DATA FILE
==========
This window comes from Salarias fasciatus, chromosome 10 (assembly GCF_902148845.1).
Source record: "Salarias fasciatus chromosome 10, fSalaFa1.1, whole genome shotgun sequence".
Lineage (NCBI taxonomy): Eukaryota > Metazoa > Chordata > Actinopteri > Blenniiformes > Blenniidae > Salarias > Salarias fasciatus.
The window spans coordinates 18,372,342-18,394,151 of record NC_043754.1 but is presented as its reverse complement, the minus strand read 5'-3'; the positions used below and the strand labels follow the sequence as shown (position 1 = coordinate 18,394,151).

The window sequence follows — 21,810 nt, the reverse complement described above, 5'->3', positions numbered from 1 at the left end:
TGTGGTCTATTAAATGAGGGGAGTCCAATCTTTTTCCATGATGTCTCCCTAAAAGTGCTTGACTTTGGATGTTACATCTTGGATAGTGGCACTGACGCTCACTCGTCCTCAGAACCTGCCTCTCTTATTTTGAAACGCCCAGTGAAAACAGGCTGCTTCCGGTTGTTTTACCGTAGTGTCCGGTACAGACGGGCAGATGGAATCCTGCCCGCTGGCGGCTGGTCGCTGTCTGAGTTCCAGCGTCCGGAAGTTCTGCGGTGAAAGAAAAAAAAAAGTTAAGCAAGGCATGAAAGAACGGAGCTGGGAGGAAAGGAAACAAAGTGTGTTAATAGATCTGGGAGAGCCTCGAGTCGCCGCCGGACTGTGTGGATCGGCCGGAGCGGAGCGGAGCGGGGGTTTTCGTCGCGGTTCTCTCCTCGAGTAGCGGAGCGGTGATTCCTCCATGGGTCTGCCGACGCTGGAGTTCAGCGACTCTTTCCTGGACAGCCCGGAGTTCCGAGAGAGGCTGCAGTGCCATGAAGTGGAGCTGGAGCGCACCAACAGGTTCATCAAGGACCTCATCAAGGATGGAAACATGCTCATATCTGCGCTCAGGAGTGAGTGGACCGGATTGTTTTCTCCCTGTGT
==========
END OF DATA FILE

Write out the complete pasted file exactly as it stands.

This window comes from Salarias fasciatus, chromosome 10 (assembly GCF_902148845.1).
Source record: "Salarias fasciatus chromosome 10, fSalaFa1.1, whole genome shotgun sequence".
Lineage (NCBI taxonomy): Eukaryota > Metazoa > Chordata > Actinopteri > Blenniiformes > Blenniidae > Salarias > Salarias fasciatus.
The window spans coordinates 18,372,342-18,394,151 of record NC_043754.1 but is presented as its reverse complement, the minus strand read 5'-3'; the positions used below and the strand labels follow the sequence as shown (position 1 = coordinate 18,394,151).

The window sequence follows — 21,810 nt, the reverse complement described above, 5'->3', positions numbered from 1 at the left end:
TGTGGTCTATTAAATGAGGGGAGTCCAATCTTTTTCCATGATGTCTCCCTAAAAGTGCTTGACTTTGGATGTTACATCTTGGATAGTGGCACTGACGCTCACTCGTCCTCAGAACCTGCCTCTCTTATTTTGAAACGCCCAGTGAAAACAGGCTGCTTCCGGTTGTTTTACCGTAGTGTCCGGTACAGACGGGCAGATGGAATCCTGCCCGCTGGCGGCTGGTCGCTGTCTGAGTTCCAGCGTCCGGAAGTTCTGCGGTGAAAGAAAAAAAAAAGTTAAGCAAGGCATGAAAGAACGGAGCTGGGAGGAAAGGAAACAAAGTGTGTTAATAGATCTGGGAGAGCCTCGAGTCGCCGCCGGACTGTGTGGATCGGCCGGAGCGGAGCGGAGCGGGGGTTTTCGTCGCGGTTCTCTCCTCGAGTAGCGGAGCGGTGATTCCTCCATGGGTCTGCCGACGCTGGAGTTCAGCGACTCTTTCCTGGACAGCCCGGAGTTCCGAGAGAGGCTGCAGTGCCATGAAGTGGAGCTGGAGCGCACCAACAGGTTCATCAAGGACCTCATCAAGGATGGAAACATGCTCATATCTGCGCTCAGGAGTGAGTGGACCGGATTGTTTTCTCCCTGTGT